haproxy.cfg file, you’re ready to add mailer references. Borrowing from our 2.8 announcement, we’ll walk through how your starting
mailers section might look.
First, have HAProxy load the provided Lua mailers script from the HAProxy
global configuration section:
This default script leverages the
core.disable_legacy_mailers() function, which disables C-based mailers and lets you send alerts directly from Lua. Otherwise, both HAProxy and Lua would send an email per relevant event.
You can now add a “mailers” section (like you’d normally do for C-based mailers) to define mail servers that we’ll use as SMTP targets:
|mailer mailserver1 mailserver1.example.com:25|
To enable email notifications, you’ll need to specify the following three directives at minimum:
email-alert mailers smtp_servers– Tells haproxy to use the mailer section previously configured to know which SMTP servers will be used as email targets.
email-alert from email@example.com– Sets the email sender used in the MAIL-FROM SMTP command.
email-alert to firstname.lastname@example.org– Sets the email recipient used in RCPT-TO SMTP command.
You can specify these directives in the
defaults section (to apply them globally). Alternatively, you can specify them directly within the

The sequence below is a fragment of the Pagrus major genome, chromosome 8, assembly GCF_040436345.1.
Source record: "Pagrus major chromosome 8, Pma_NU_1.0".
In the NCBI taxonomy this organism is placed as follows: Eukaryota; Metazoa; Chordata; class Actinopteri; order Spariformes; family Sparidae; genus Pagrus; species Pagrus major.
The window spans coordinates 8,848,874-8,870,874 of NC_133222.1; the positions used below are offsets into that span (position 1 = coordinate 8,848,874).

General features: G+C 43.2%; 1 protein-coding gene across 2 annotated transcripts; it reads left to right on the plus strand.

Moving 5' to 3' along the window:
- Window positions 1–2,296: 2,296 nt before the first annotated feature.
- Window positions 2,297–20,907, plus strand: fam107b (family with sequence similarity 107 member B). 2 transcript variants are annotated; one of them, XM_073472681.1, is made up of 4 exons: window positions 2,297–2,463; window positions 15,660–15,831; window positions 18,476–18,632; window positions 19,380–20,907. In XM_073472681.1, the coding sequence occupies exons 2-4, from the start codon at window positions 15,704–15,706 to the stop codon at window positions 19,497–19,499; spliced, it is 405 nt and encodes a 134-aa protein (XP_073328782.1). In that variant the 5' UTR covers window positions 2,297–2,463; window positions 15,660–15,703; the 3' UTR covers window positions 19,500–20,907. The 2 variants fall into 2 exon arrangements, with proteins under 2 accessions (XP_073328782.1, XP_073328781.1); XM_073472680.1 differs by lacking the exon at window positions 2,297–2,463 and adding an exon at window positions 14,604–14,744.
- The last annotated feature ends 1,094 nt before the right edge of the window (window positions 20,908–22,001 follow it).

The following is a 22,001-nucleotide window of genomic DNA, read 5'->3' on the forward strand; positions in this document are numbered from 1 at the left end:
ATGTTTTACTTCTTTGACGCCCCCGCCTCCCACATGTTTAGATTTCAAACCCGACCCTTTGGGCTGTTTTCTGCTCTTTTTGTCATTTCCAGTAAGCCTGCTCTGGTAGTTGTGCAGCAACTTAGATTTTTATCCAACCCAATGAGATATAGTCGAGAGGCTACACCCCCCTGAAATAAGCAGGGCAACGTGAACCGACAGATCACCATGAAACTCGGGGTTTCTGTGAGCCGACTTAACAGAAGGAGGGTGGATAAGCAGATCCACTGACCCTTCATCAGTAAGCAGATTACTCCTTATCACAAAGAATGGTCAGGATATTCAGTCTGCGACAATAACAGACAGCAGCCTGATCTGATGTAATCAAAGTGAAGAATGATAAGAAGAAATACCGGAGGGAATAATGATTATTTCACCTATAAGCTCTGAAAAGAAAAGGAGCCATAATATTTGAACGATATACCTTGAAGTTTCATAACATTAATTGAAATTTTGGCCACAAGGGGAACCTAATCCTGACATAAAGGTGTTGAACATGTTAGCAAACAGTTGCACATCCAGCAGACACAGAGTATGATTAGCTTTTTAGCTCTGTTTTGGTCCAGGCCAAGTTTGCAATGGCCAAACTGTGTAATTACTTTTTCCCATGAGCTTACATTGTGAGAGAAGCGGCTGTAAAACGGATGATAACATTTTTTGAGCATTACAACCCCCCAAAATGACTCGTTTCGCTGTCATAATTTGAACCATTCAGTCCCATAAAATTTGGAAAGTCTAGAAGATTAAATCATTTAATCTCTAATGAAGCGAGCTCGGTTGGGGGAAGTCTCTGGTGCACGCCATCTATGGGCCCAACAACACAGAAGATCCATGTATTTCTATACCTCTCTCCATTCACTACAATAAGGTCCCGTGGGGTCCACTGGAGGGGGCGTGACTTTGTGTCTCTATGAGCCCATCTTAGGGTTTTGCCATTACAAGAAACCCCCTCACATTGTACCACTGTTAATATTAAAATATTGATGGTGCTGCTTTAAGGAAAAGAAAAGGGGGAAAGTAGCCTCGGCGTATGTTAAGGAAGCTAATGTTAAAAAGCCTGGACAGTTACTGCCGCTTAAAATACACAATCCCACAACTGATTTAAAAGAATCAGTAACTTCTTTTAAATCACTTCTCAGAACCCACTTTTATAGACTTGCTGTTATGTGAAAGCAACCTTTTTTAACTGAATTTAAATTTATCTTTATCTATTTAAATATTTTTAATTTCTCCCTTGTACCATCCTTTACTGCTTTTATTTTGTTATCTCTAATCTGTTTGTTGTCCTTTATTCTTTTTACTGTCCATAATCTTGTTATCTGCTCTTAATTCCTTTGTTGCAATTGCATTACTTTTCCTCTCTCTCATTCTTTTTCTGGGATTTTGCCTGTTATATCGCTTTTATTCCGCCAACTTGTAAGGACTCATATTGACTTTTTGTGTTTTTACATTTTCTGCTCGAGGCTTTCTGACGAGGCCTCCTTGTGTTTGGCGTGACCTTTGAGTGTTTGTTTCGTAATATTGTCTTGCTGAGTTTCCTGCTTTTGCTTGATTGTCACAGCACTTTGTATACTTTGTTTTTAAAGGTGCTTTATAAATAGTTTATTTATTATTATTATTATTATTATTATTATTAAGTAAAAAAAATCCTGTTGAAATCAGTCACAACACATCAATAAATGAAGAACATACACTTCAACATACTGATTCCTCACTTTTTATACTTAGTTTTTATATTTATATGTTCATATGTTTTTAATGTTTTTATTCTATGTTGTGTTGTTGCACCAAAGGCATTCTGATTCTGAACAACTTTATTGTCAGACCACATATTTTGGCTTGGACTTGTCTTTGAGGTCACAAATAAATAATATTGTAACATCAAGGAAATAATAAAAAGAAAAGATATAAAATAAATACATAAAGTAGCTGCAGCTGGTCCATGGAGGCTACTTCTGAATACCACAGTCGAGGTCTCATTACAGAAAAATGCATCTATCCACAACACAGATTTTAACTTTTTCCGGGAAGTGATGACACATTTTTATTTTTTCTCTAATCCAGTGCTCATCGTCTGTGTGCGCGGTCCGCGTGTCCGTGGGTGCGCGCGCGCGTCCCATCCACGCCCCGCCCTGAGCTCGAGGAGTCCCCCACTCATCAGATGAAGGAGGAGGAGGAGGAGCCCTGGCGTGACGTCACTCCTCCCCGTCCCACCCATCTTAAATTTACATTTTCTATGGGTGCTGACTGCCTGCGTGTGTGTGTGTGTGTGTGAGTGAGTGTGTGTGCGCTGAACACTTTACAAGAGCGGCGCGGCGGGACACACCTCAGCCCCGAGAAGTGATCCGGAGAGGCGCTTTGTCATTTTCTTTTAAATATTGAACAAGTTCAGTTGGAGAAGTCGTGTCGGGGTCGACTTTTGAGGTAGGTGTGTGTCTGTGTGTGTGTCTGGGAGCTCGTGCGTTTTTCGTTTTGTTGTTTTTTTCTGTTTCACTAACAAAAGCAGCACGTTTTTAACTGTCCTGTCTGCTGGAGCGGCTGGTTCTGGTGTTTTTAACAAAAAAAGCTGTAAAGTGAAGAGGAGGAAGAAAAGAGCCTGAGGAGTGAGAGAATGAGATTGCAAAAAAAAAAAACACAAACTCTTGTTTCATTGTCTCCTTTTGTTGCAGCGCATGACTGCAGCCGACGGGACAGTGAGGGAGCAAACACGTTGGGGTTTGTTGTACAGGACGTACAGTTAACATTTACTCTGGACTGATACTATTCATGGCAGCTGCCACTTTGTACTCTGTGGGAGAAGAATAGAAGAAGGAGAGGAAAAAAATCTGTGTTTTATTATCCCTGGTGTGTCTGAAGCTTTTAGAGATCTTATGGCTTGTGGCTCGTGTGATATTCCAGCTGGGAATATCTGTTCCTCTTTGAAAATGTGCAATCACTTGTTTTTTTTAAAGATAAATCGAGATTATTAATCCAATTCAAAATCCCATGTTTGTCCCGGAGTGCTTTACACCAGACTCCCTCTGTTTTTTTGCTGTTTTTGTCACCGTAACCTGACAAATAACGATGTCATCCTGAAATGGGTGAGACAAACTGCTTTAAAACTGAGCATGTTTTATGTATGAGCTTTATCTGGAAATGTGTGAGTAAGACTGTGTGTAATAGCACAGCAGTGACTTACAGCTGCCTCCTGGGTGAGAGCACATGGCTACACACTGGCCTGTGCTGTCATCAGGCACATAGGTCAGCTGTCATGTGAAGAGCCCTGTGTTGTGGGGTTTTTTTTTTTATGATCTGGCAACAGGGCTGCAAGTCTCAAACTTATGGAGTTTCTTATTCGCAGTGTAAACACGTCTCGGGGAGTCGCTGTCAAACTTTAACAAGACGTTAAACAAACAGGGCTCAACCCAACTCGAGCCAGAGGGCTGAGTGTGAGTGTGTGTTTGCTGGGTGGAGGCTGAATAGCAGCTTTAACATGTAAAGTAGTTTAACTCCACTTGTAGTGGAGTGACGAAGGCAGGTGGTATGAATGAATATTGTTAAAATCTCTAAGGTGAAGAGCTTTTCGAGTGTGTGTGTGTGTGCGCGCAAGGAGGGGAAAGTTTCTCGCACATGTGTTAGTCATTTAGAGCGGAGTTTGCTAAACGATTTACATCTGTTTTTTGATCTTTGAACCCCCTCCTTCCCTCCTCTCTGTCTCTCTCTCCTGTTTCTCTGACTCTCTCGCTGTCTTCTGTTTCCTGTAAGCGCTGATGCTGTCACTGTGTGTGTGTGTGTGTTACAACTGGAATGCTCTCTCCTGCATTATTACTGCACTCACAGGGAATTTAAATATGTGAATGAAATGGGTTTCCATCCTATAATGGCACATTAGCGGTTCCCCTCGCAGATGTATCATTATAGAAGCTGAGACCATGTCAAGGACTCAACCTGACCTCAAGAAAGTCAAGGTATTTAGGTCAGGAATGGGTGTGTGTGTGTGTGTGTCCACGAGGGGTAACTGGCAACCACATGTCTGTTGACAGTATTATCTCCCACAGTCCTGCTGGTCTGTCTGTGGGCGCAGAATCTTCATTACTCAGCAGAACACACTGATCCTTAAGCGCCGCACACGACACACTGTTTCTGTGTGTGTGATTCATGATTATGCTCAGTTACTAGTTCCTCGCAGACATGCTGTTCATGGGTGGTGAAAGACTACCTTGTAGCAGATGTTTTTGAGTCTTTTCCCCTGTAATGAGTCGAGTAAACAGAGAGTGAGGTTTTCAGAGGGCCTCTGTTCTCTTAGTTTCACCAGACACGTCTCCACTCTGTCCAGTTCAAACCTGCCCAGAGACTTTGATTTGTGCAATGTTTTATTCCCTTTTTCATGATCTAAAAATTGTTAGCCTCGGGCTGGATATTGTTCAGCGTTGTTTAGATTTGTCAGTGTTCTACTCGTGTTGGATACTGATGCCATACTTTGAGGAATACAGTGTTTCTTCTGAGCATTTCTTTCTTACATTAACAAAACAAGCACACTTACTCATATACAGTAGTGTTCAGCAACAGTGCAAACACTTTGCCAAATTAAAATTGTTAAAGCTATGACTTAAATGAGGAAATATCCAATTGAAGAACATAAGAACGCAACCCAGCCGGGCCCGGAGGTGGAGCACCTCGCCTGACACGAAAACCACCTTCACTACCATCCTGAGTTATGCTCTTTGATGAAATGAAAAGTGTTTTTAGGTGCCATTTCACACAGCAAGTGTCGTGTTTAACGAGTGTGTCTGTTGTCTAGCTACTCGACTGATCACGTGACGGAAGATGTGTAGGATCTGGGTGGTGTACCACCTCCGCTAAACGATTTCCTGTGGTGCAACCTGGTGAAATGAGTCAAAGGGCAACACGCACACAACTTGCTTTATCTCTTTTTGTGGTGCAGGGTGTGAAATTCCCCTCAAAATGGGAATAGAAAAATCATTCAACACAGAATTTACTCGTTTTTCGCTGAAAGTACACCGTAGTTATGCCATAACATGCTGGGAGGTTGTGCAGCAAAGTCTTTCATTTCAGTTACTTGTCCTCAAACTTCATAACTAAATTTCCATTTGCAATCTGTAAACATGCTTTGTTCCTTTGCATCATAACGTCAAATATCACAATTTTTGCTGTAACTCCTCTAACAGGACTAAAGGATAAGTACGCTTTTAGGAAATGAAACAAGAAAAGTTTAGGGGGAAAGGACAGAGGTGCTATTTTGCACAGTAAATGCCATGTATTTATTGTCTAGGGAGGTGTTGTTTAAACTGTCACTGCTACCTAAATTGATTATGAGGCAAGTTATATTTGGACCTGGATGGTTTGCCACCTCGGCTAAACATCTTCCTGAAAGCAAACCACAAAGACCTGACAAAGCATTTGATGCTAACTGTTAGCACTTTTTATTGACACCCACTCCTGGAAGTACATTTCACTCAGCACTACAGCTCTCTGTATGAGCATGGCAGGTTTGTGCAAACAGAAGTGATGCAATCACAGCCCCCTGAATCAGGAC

listen sections (to enable per-proxy configuration).
Aside from those three required directives, you can optionally use “email-alert level” to filter out email-notifications and “email-alert myhostname” to configure the domain name used for the
HELO SMTP command.
Here’s a sample configuration:
|mailer smtp1 192.168.0.1:587|
|mailer smtp2 192.168.0.2:587|
|email-alert mailers mymailers|
|email-alert from email@example.com|
|email-alert to firstname.lastname@example.org|
|# add your own monitored backend server entries below|
Once you have these pieces in place, it’s time to extend the Lua module with your own customizations.
Start Experimenting With Lua Mailers
Our revamped mailers functionality is still evolving. However, you can do some pretty cool things already.
Email templating customization